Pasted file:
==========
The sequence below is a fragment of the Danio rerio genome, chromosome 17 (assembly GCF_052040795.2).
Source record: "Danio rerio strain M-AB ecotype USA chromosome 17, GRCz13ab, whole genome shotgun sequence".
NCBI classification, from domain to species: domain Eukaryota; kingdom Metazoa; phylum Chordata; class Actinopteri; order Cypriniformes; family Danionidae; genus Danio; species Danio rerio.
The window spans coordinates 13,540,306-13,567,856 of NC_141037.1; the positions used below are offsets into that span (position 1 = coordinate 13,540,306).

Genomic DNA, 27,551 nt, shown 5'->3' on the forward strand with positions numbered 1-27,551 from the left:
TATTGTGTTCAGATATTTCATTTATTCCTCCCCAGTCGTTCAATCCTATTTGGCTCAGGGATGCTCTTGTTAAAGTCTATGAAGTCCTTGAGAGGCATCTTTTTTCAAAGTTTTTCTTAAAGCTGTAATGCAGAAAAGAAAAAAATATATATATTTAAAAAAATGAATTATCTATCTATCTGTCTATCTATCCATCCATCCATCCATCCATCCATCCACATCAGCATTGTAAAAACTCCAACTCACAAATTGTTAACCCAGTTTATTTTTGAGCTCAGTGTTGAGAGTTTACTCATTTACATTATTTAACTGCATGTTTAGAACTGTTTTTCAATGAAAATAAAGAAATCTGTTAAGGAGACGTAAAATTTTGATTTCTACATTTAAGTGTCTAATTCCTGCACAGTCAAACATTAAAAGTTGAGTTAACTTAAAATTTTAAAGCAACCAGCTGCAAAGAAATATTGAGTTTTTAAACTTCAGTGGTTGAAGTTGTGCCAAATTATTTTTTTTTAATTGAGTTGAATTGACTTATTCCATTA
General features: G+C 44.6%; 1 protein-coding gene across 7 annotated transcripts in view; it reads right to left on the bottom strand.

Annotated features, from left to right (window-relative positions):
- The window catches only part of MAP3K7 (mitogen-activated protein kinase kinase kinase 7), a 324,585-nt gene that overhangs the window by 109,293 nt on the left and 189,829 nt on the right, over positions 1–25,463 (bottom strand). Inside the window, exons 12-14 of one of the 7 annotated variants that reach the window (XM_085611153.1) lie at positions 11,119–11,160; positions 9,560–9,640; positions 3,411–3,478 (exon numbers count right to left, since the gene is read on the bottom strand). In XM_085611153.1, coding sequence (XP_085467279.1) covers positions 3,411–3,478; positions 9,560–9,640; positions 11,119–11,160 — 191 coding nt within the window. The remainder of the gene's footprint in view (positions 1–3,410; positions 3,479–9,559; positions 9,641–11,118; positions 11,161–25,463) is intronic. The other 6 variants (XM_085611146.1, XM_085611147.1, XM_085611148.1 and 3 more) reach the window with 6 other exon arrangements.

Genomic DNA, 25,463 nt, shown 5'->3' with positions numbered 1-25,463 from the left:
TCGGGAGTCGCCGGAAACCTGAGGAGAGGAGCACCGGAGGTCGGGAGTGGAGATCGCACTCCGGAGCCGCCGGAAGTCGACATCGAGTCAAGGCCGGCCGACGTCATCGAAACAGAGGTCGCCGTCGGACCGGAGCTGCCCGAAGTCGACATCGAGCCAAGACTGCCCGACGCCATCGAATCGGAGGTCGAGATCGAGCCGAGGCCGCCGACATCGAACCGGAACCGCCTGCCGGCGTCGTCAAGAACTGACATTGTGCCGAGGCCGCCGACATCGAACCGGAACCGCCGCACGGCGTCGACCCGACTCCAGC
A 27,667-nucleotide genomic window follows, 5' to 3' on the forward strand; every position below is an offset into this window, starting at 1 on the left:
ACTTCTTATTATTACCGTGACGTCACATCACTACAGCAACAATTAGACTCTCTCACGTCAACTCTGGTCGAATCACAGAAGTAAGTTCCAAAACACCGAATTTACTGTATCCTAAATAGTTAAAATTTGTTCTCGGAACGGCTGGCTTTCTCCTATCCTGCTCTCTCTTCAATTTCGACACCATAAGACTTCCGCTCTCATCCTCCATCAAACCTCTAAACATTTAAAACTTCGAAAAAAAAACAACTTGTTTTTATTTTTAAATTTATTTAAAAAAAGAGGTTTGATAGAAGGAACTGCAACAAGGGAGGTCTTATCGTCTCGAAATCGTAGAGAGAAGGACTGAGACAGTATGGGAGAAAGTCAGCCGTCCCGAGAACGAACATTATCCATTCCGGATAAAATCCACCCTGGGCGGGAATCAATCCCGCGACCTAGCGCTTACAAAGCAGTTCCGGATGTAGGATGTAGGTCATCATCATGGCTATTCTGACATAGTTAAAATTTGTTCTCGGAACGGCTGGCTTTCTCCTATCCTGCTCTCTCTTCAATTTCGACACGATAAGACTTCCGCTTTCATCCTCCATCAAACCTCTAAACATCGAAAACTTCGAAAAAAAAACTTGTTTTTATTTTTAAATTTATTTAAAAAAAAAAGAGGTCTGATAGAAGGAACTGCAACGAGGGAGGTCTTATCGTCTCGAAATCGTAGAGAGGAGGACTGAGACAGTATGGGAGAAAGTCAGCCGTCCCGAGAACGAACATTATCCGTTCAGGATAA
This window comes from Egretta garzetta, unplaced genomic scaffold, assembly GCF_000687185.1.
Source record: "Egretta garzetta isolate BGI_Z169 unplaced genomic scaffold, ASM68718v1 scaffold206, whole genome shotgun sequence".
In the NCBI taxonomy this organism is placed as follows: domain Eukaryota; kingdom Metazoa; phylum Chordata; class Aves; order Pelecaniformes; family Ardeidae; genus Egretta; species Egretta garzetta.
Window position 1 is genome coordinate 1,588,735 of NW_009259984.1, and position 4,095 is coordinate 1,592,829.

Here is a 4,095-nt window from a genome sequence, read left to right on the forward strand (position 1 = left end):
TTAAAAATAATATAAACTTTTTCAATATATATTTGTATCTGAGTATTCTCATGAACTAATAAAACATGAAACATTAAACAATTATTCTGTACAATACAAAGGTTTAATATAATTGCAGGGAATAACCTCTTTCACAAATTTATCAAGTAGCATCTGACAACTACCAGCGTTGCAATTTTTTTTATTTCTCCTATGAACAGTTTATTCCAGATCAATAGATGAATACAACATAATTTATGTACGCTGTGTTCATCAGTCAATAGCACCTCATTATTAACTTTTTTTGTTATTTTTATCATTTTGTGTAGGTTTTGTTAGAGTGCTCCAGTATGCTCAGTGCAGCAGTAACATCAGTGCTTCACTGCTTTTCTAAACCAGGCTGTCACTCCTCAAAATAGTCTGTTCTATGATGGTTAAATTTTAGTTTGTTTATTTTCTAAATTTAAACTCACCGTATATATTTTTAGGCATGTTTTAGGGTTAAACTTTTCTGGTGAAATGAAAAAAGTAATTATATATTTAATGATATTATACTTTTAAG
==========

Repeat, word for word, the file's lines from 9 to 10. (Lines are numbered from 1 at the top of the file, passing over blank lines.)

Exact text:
- The window catches only part of MAP3K7 (mitogen-activated protein kinase kinase kinase 7), a 324,585-nt gene that overhangs the window by 109,293 nt on the left and 189,829 nt on the right, over positions 1–25,463 (bottom strand). Inside the window, exons 12-14 of one of the 7 annotated variants that reach the window (XM_085611153.1) lie at positions 11,119–11,160; positions 9,560–9,640; positions 3,411–3,478 (exon numbers count right to left, since the gene is read on the bottom strand). In XM_085611153.1, coding sequence (XP_085467279.1) covers positions 3,411–3,478; positions 9,560–9,640; positions 11,119–11,160 — 191 coding nt within the window. The remainder of the gene's footprint in view (positions 1–3,410; positions 3,479–9,559; positions 9,641–11,118; positions 11,161–25,463) is intronic. The other 6 variants (XM_085611146.1, XM_085611147.1, XM_085611148.1 and 3 more) reach the window with 6 other exon arrangements.

Genomic DNA, 25,463 nt, shown 5'->3' with positions numbered 1-25,463 from the left: